The revelation of the EPA’s “philosophy” used in their regulation of oil and gas companies—“crucify” and “make examples” of, just as the Romans crucified random citizens in areas they conquered to ensure obedience—provides proof of what many have known: policy decisions are made on ideology and emotion rather than fact, sound science, and economic or human impact. For this, we should all be grateful to Al Armendariz, EPA Administrator for Region 6. His honesty, in a 2010 video made public on April 26, allows us all a glimpse behind the shroud.
Armendariz has been making, according to Senator James Inhofe, “comments specifically intended to incite fear and sway public opinion against hydraulic fracturing.” In Thursday’s hearing, Inhofe says Amendariz frequently claimed a “danger of fire or explosion.” Inhofe cited the Parker County Texas case as the “most outrageous.” There, in 2010, Armendariz’s region issued an Emergency Administrative Order against Range Resources—overriding the Texas state regulators who were already investigating the claim that hydraulic fracturing was contaminating well water. “Along with this order, EPA went on a publicity barrage in an attempt to publicize its premature and unjustified conclusions,” Inhofe said.
The Emergency Administrative Order was dropped earlier this month, but was done, as Inhofe called it, by “strategically attempting to make these announcements as quietly as possible.”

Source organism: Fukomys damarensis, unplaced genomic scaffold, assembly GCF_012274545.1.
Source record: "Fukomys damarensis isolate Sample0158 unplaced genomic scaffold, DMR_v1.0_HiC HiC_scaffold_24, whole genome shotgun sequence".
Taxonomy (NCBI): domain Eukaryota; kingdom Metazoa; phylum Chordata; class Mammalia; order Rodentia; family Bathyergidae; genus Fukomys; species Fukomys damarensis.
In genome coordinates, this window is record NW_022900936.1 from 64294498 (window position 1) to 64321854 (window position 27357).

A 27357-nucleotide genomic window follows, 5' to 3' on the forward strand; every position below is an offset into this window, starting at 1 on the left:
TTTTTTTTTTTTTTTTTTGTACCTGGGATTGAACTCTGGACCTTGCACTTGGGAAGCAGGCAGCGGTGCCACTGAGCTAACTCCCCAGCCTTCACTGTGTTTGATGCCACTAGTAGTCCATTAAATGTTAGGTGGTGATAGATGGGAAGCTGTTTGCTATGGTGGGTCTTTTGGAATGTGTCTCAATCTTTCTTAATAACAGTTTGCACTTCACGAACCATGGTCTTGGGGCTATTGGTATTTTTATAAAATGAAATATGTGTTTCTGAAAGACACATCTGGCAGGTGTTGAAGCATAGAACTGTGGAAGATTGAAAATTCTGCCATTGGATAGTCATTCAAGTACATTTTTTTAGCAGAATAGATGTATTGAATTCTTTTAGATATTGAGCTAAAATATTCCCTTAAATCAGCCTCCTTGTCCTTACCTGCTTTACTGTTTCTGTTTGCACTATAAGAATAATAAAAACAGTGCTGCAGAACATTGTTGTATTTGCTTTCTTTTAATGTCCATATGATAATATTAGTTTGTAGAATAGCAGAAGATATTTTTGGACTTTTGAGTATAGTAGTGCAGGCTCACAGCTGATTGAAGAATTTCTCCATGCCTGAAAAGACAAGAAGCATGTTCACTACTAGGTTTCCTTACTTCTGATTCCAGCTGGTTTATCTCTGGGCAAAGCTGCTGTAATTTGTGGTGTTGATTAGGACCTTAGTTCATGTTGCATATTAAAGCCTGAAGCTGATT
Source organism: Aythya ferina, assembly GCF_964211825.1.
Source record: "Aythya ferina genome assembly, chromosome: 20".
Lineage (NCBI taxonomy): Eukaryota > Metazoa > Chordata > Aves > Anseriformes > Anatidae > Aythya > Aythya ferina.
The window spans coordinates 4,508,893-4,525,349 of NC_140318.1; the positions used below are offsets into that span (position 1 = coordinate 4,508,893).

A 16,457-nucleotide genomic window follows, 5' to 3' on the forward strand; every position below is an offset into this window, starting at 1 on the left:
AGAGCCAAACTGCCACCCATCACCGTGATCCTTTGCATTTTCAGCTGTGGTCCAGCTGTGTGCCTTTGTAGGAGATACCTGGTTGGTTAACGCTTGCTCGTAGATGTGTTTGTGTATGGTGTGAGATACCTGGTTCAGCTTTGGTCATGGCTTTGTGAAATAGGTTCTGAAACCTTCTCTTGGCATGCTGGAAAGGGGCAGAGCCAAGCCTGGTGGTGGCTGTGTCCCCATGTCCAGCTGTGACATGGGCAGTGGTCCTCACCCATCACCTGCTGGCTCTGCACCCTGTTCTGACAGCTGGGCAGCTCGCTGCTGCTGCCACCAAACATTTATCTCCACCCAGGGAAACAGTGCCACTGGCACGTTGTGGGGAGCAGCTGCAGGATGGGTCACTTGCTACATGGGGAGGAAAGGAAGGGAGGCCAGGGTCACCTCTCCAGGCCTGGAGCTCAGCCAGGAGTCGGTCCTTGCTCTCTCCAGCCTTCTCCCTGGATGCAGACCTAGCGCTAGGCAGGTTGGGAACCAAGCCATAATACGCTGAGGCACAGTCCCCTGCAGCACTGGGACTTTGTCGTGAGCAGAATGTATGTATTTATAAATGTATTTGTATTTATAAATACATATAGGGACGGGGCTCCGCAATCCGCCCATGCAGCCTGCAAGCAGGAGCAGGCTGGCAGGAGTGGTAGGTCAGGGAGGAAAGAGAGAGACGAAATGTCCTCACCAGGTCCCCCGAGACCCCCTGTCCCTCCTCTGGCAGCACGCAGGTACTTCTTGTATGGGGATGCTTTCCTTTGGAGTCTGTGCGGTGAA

Both the EPA and the White House are trying to distance themselves from the Armendariz comments. Cynthia Giles, the EPA's assistant administrator in charge of enforcement said, “Inevitably, some will try to imply that the unfortunate and inaccurate words of one regional official represent this Agency's policy. Rest assured that they do not—and no honest examination of our record could equate our commonsense approach with such an exaggerated claim.”
Yet, history shows that the Armendariz model is used more frequently than most would believe. Decisions are often made on ideology and emotion rather than fact, sound science, and economic or human impact. Those decisions are often walked back—making the future look more like the past. Two current examples include the decision to use “timid” approaches toward preventing malaria in Africa and Germany’s environmentalist-appeasing, post-Fukushima decision to shut down their nuclear plants.
More than 100 years ago, the source of malaria was determined to be the bite of the mosquito—rather than the “bad air” as previously assumed. As I chronicle in the DDT chapter of my book Energy Freedom, DDT had nearly eliminated malaria in the western world when the ideology and emotion of Rachel Carson’s book Silent Spring led to the ban of DDT—despite the faulty science, and detrimental economic and severe human impact. Since DDT was banned in 1972, malaria has become Africa’s largest killer. In the West African country of Sierra Leone, malaria accounts for more than 40 percent of outpatient mortality and is the top killer of children under five. Since the seventies, prevention has focused on “protecting people rather than halting mosquitoes: bed nets and drug systems prevail. Now the authorities want to return to eradication.” The new strategy calls for the indoor residual spraying of insecticides such as DDT, bendiocarb, and the newly reformulated chlorfenapyr. Indoor spraying pilot projects have shown success. In areas where the spraying has taken place, for the first time, malaria is no longer the top killer of children under five. Dr. Samuel Smith, manager of Sierra Leone’s malaria control program, reports that “a combination of spraying and bed nets has a better impact”—making the future look more like what worked in the past.